Recessive Z-linked lethals and the retention of haplotype diversity in a captive butterfly population

I. J. Saccheri, S. Whiteford, C. J. Yung and A. E. van't Hof,  Heredity,  2020.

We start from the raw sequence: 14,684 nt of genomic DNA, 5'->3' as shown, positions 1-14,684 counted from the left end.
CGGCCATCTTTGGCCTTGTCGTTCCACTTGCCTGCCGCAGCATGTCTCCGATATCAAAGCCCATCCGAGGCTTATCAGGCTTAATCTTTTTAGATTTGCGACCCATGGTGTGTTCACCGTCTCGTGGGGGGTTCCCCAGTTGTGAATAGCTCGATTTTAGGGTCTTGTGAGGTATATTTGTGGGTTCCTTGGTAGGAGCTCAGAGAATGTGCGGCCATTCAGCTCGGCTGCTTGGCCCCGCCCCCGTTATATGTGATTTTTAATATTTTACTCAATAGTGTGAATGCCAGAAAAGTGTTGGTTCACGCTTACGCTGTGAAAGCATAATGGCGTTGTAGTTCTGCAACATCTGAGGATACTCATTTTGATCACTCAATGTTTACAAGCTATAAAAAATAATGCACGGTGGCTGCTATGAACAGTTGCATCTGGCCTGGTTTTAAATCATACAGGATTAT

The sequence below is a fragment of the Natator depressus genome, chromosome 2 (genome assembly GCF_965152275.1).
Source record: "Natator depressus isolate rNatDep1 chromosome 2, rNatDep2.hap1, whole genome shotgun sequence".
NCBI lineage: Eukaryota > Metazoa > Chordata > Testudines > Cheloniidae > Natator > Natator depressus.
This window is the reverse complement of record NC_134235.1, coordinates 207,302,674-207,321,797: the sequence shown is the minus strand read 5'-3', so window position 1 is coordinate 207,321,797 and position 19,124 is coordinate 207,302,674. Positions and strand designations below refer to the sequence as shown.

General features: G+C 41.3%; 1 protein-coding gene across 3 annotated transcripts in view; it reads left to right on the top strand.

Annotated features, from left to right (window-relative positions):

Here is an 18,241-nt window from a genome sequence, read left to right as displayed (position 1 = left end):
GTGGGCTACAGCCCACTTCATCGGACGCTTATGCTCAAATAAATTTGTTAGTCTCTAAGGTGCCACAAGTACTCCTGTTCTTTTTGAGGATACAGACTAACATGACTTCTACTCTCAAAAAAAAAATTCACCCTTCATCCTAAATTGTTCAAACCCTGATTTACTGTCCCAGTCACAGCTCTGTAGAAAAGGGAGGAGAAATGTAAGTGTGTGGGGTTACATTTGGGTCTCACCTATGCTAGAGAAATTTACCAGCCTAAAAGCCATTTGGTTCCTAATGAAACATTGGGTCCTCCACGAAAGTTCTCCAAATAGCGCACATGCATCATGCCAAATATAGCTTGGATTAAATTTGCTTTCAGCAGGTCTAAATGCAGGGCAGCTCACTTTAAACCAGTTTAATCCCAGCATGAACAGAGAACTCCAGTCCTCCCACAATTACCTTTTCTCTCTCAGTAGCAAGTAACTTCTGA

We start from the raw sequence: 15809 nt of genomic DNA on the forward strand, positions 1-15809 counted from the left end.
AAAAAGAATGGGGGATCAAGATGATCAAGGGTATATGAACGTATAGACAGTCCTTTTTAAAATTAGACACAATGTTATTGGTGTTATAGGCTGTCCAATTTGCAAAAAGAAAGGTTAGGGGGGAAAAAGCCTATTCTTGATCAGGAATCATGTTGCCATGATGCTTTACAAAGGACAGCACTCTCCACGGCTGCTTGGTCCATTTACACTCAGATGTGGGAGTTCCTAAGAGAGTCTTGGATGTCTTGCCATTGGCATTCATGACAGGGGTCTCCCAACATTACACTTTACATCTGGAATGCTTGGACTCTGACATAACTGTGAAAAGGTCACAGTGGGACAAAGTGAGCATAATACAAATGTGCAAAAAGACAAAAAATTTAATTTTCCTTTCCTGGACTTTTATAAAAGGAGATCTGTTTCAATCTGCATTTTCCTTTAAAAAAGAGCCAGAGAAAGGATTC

Sex chromosomes are predicted to harbour elevated levels of sexually antagonistic variation due to asymmetries in the heritability of recessive traits in the homogametic versus heterogametic sex. This evolutionary dynamic may manifest as high recessive load specifically affecting the homogametic sex, and the retention of haplotype diversity in small populations. We tested the hypothesis that the Z chromosome in the butterfly Bicyclus anynana carries a high inbred load for male fertility and viability. Homozygosity of Z chromosome blocks was produced by daughter-father backcrosses, and inferred from marker loci positioned via a linkage map. Male sterility was, in general, unrelated to homozygosity in any region of the Z, but there was an extreme deficit of homozygous males within a 2 cM interval in all families. In contrast, no corresponding skew in Z genotype was detected in their (hemizygous) sisters. The same pattern was observed in historically inbred lines, indicating a high frequency of recessive lethals in the ancestral population. Allele-frequency changes between 1993 and 2006 (70 generations at N-e similar to 160) show that, despite the loss of many haplotypes, diversity was retained significantly above the neutral expectation. Effective overdominance in the lethal region can account for this effect locally but not in other parts of the chromosome, that are also associated with persistent linkage disequilibrium. These unexpected patterns suggest the operation of other factors, such as epistatic selection, recombination suppression, assortative mating and meiotic drive. Our results highlight the role of balancing selection in maintaining the inbred load and linked genetic diversity.


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